Now, about those effing reindeer
I was buying the whole story, weak as it was, until we hit that bit about the reindeer flying. Look, throwing some cheap magic realism into the works doesn’t make up for the general weakness of the narrative. Adding a dash of magic ain’t gonna make my jaw drop at your breathtaking originality. Okay? So can the damn magic.
I thought I was alone in this, until I read Alastair Harper’s post at the Guardian, which essentially suggests that a dash of magic has become de rigeur for the novelist who wishes to brand his work as “serious.”
Actually, I’ll take that a step further: a dash of magic has become de rigeur for the Canadian short story writer who wants to get his work past the little magazine’s first line of defence. It’s the shortcut to freshness. Magic realism seems, at times, to have become the default mode of Canadian storytelling. And by and large, it sucks.
Now, I’m not down on magic realism in general; one of my favorite books of the last year was Leon Rooke’s The Last Shot, which contains no shortage of magic. As with anything else, there’s work at a high level, and there’s work that flies at much lower altitudes. At lower altitudes, magic seems to be the spice you add to cover up the cardboard taste of a story that’s not quite fresh. Never mind that the device itself is hardly fresh; it’s a dash of Magic(r) brand “originality substitute” that makes all the difference.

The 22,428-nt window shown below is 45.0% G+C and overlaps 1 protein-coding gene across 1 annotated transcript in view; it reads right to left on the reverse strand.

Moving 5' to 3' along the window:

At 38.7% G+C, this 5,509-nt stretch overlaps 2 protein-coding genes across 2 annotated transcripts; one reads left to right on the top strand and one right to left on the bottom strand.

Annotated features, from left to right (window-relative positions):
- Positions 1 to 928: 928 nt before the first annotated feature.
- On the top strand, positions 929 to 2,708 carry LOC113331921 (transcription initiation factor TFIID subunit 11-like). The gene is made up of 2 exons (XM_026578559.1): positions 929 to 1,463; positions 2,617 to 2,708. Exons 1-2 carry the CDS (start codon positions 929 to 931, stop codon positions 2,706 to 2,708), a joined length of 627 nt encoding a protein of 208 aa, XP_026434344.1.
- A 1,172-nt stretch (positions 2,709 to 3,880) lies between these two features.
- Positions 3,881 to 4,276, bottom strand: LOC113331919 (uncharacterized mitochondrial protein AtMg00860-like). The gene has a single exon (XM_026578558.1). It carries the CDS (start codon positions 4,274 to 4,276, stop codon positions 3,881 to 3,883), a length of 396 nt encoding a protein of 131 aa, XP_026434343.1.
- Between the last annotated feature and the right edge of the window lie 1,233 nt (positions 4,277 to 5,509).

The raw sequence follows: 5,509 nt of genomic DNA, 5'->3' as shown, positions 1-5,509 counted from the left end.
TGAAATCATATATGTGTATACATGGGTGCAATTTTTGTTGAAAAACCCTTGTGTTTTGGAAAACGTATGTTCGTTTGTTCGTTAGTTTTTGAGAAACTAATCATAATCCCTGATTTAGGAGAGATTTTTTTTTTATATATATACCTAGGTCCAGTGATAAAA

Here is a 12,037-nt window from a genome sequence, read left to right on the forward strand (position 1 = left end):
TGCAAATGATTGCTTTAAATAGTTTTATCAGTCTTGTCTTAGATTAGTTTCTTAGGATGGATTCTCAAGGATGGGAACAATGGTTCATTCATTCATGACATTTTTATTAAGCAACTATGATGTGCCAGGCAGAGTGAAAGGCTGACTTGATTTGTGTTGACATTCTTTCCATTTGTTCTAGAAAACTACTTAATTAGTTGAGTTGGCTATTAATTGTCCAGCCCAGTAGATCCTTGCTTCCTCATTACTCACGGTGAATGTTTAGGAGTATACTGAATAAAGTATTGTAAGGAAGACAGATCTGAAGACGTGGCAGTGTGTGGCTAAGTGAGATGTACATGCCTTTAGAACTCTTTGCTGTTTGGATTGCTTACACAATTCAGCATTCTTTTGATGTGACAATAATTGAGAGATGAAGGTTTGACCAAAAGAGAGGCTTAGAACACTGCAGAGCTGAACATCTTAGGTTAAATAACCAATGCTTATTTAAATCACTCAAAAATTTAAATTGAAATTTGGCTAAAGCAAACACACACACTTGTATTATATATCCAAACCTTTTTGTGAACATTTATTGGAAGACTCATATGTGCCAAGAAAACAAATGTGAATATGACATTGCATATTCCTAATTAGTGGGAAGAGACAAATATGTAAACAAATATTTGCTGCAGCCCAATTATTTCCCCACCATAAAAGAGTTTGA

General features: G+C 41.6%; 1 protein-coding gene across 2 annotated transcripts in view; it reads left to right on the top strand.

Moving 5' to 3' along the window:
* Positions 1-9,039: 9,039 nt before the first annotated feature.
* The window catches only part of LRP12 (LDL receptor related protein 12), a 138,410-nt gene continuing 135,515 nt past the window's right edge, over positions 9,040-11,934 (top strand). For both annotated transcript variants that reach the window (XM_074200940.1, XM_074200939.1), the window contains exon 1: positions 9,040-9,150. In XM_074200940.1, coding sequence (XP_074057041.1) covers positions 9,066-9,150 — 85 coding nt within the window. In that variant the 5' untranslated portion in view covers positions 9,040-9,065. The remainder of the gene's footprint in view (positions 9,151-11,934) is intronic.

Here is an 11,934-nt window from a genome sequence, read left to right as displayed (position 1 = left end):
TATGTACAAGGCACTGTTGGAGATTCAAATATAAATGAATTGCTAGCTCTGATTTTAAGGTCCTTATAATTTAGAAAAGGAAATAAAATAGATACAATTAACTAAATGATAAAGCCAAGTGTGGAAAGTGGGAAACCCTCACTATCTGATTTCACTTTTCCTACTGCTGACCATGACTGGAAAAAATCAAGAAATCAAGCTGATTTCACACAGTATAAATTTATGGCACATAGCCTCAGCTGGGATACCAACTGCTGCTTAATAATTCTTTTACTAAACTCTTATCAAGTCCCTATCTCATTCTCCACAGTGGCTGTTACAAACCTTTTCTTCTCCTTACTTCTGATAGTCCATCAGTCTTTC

The explanation, no matter how the editors may protest, may lie in the volume of stories flowing in to the little magazines. The front-line reader in her literary trench must feel somewhat shell-shocked with all this shit flying overhead. A quiet, subtle story may understandably fail to make an impression amidst all the shock and awe and battle fatigue; a dash of magic shouts, hey, look at me: I’m fresh! It gets the story past the first line of trenches.
(Yes, I do think it appropriate, no matter the nurturing remarks to the contrary, to regard the editorial process at little magazines as defence in depth, with machine guns, barbed wire, and minefields covered by interlocking arcs of fire.)
Or maybe I’m wrong about the shell shock. Maybe magic is just in fashion. But that still doesn’t make me like it any better.